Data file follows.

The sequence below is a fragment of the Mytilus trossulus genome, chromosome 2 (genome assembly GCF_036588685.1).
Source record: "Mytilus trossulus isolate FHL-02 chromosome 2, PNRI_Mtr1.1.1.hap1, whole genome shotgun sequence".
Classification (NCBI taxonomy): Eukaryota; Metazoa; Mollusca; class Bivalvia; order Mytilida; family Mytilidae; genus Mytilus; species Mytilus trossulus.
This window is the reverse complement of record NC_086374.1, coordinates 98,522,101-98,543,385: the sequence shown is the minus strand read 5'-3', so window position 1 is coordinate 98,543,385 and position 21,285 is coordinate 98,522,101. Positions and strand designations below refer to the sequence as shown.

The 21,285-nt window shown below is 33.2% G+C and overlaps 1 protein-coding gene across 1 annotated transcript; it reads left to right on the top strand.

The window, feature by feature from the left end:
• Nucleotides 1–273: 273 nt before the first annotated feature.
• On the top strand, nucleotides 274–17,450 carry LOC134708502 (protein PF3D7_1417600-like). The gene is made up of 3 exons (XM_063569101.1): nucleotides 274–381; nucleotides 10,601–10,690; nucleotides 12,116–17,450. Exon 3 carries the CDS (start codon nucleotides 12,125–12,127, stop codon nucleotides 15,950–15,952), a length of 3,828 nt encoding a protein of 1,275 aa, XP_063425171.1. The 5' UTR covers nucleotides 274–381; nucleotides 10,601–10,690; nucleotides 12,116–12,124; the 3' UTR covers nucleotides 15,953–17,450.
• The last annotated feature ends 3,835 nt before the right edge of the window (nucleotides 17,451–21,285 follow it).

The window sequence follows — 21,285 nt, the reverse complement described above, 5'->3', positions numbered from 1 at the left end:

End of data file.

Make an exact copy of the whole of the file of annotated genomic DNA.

The sequence below is a fragment of the Mytilus trossulus genome, chromosome 2 (genome assembly GCF_036588685.1).
Source record: "Mytilus trossulus isolate FHL-02 chromosome 2, PNRI_Mtr1.1.1.hap1, whole genome shotgun sequence".
Classification (NCBI taxonomy): Eukaryota; Metazoa; Mollusca; class Bivalvia; order Mytilida; family Mytilidae; genus Mytilus; species Mytilus trossulus.
This window is the reverse complement of record NC_086374.1, coordinates 98,522,101-98,543,385: the sequence shown is the minus strand read 5'-3', so window position 1 is coordinate 98,543,385 and position 21,285 is coordinate 98,522,101. Positions and strand designations below refer to the sequence as shown.

The 21,285-nt window shown below is 33.2% G+C and overlaps 1 protein-coding gene across 1 annotated transcript; it reads left to right on the top strand.

The window, feature by feature from the left end:
• Nucleotides 1–273: 273 nt before the first annotated feature.
• On the top strand, nucleotides 274–17,450 carry LOC134708502 (protein PF3D7_1417600-like). The gene is made up of 3 exons (XM_063569101.1): nucleotides 274–381; nucleotides 10,601–10,690; nucleotides 12,116–17,450. Exon 3 carries the CDS (start codon nucleotides 12,125–12,127, stop codon nucleotides 15,950–15,952), a length of 3,828 nt encoding a protein of 1,275 aa, XP_063425171.1. The 5' UTR covers nucleotides 274–381; nucleotides 10,601–10,690; nucleotides 12,116–12,124; the 3' UTR covers nucleotides 15,953–17,450.
• The last annotated feature ends 3,835 nt before the right edge of the window (nucleotides 17,451–21,285 follow it).

The window sequence follows — 21,285 nt, the reverse complement described above, 5'->3', positions numbered from 1 at the left end: